When I went to college I used to roam the city of Philadelphia with a camera and take photographs of old iron and brickwork throughout the city. Brick and stone masonry as well as old iron work is still a passion of mine.  I used to often keep any number of these pictures tacked to the wall of my work space for inspiration. The Profs loved it when you had stuff like this for inspiration especially when doing critiques. Show where you got your ideas. Books and the internet are great, but real world personal images often show a deeper interest in the subject. I still have binders full of these picts as well as a whole slew of books on the iron age for details and reference. While I'm on the subject of examples, Having a a few hand wrought items on hand for inspiration wouldn't hurt either. Riveted brackets, forged hinges... If you want to look at some really impressive forged architectural items take a look at this thread 



Note that all the stuff forged in there is all done in Monel. not iron/steel. Iron isn't the only medium of the smith.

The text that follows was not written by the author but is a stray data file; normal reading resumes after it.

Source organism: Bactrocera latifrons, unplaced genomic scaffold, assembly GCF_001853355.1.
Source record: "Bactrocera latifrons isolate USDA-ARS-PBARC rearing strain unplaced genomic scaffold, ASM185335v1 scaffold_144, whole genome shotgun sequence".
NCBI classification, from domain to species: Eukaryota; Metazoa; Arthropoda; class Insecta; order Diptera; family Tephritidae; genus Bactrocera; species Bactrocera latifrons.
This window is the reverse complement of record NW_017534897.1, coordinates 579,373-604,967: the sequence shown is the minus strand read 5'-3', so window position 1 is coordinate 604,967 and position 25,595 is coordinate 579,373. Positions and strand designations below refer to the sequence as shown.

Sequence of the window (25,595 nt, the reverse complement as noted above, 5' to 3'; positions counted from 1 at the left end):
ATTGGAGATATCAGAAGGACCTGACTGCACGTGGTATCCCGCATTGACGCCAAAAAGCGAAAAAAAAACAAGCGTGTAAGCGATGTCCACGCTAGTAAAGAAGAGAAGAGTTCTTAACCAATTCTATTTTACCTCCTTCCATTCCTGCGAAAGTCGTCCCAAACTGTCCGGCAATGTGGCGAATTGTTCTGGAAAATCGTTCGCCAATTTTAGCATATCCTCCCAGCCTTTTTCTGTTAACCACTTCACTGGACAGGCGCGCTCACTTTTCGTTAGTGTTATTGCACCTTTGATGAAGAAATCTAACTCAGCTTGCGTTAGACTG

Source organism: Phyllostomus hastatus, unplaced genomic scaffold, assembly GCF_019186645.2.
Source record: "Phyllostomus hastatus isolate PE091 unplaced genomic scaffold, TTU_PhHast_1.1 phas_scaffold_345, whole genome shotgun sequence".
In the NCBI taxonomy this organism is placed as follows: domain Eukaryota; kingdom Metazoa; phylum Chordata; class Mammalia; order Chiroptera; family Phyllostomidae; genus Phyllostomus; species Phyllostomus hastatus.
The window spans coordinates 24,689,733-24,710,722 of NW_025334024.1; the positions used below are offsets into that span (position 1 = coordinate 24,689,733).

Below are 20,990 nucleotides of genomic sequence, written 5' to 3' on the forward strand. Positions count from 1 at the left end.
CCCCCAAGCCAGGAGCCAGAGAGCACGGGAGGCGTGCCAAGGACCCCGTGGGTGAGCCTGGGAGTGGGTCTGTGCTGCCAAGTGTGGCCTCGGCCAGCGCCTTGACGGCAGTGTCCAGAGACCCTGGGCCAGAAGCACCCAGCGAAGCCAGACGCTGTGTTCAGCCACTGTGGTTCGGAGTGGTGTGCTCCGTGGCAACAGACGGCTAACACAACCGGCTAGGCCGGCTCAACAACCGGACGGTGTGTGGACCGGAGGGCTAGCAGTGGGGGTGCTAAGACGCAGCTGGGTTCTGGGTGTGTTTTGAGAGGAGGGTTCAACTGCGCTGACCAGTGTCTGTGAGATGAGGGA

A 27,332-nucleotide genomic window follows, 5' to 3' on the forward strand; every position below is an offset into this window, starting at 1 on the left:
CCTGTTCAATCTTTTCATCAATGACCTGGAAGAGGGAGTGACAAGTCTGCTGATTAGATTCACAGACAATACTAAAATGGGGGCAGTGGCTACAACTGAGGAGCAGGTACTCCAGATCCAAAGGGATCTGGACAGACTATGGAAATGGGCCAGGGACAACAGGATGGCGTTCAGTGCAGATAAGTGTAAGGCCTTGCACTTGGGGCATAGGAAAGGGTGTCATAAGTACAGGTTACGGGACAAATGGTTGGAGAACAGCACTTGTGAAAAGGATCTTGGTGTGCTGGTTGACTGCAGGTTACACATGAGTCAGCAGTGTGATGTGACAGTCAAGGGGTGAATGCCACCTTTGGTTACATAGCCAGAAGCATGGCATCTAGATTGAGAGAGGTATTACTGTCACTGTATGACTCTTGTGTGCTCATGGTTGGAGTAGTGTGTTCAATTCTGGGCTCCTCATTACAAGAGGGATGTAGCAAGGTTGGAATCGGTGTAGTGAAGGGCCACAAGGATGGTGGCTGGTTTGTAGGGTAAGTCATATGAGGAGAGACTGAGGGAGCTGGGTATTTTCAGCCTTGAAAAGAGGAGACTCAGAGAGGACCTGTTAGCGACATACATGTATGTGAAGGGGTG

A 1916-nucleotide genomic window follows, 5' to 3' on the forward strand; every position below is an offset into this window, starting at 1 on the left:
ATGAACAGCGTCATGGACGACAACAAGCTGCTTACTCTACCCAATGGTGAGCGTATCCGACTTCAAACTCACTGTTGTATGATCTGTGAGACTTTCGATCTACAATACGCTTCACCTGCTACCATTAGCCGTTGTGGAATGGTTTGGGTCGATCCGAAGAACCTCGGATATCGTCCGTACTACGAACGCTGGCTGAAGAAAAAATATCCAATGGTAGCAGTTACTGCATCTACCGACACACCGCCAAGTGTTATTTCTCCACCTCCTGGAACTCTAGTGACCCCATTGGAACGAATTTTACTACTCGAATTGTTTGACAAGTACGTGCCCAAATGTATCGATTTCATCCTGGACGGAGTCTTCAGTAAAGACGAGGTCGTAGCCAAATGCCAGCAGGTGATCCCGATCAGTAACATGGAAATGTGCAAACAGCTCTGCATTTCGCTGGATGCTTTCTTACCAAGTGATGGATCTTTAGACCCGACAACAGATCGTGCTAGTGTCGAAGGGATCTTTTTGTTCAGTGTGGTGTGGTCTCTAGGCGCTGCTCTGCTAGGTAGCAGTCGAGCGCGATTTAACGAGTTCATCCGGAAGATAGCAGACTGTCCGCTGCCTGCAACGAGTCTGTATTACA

One of the big things they used to love was the "parti" or over lieing idea of the project. Some guys would read this literally and for a blacksmith, say make a house like an anvil... That's a very crude way to do things. One of my projects had to do with lab space. they wouldn't tell you what was being done in this space, only that it might change ( mostly to keep people from getting locked into one task and build around that). My idea was a space that was that my lab space was designed to be able to be retrofitted as needed.  One other student ripped me because he said I should have been an interior designer instead... His idea was the building was "ever changing". As such he had the walls constantly changing in plan and elevation. The design would have been a nightmare to build as all the furniture would have had to have been individually designed for each room and would on;ly fit in one space. Also there would be no two pieces of anything the same in the building... Funny thing was one of the guest crits for our mid term suddenly saw not only how impractical the design was, but that to make his drawings look so pretty, he'd drawn all the labs with sloped floors! After marking up all his drawings showing how he'd impose a rigid structure on the design for practicality and showing how the ramped idea in the design wouldn't work once you leveled out the labs, he wanders around the room looking at projects muttering that he'd seen the perfect project for his ever changing idea earlier. Sure enough he stops at mine and points out all the things that other student had talked about in my project and suggested if he wanted to do that parti design, he talk to me so I could help him understand his project better. LOL :lol: